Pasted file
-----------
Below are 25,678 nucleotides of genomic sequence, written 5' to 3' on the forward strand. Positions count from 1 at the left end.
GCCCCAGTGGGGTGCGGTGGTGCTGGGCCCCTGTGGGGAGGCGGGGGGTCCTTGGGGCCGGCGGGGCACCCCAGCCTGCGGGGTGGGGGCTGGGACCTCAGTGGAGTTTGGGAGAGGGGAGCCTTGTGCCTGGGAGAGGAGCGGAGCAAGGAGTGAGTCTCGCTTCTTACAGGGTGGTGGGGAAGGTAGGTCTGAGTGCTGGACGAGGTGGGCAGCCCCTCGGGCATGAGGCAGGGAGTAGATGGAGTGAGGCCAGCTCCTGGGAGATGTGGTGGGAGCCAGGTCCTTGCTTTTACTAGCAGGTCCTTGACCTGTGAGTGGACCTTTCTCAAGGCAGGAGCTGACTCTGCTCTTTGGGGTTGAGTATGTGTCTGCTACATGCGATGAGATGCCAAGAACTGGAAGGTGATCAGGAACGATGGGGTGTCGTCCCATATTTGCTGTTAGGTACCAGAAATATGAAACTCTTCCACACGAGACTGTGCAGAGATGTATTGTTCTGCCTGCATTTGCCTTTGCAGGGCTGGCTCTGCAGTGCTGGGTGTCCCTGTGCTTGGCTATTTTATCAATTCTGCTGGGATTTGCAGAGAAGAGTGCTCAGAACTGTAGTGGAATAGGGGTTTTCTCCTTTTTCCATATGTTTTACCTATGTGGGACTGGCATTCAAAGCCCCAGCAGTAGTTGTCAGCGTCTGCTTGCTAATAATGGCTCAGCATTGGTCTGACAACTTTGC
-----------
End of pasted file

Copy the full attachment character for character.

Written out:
Below are 25,678 nucleotides of genomic sequence, written 5' to 3' on the forward strand. Positions count from 1 at the left end.
GCCCCAGTGGGGTGCGGTGGTGCTGGGCCCCTGTGGGGAGGCGGGGGGTCCTTGGGGCCGGCGGGGCACCCCAGCCTGCGGGGTGGGGGCTGGGACCTCAGTGGAGTTTGGGAGAGGGGAGCCTTGTGCCTGGGAGAGGAGCGGAGCAAGGAGTGAGTCTCGCTTCTTACAGGGTGGTGGGGAAGGTAGGTCTGAGTGCTGGACGAGGTGGGCAGCCCCTCGGGCATGAGGCAGGGAGTAGATGGAGTGAGGCCAGCTCCTGGGAGATGTGGTGGGAGCCAGGTCCTTGCTTTTACTAGCAGGTCCTTGACCTGTGAGTGGACCTTTCTCAAGGCAGGAGCTGACTCTGCTCTTTGGGGTTGAGTATGTGTCTGCTACATGCGATGAGATGCCAAGAACTGGAAGGTGATCAGGAACGATGGGGTGTCGTCCCATATTTGCTGTTAGGTACCAGAAATATGAAACTCTTCCACACGAGACTGTGCAGAGATGTATTGTTCTGCCTGCATTTGCCTTTGCAGGGCTGGCTCTGCAGTGCTGGGTGTCCCTGTGCTTGGCTATTTTATCAATTCTGCTGGGATTTGCAGAGAAGAGTGCTCAGAACTGTAGTGGAATAGGGGTTTTCTCCTTTTTCCATATGTTTTACCTATGTGGGACTGGCATTCAAAGCCCCAGCAGTAGTTGTCAGCGTCTGCTTGCTAATAATGGCTCAGCATTGGTCTGACAACTTTGC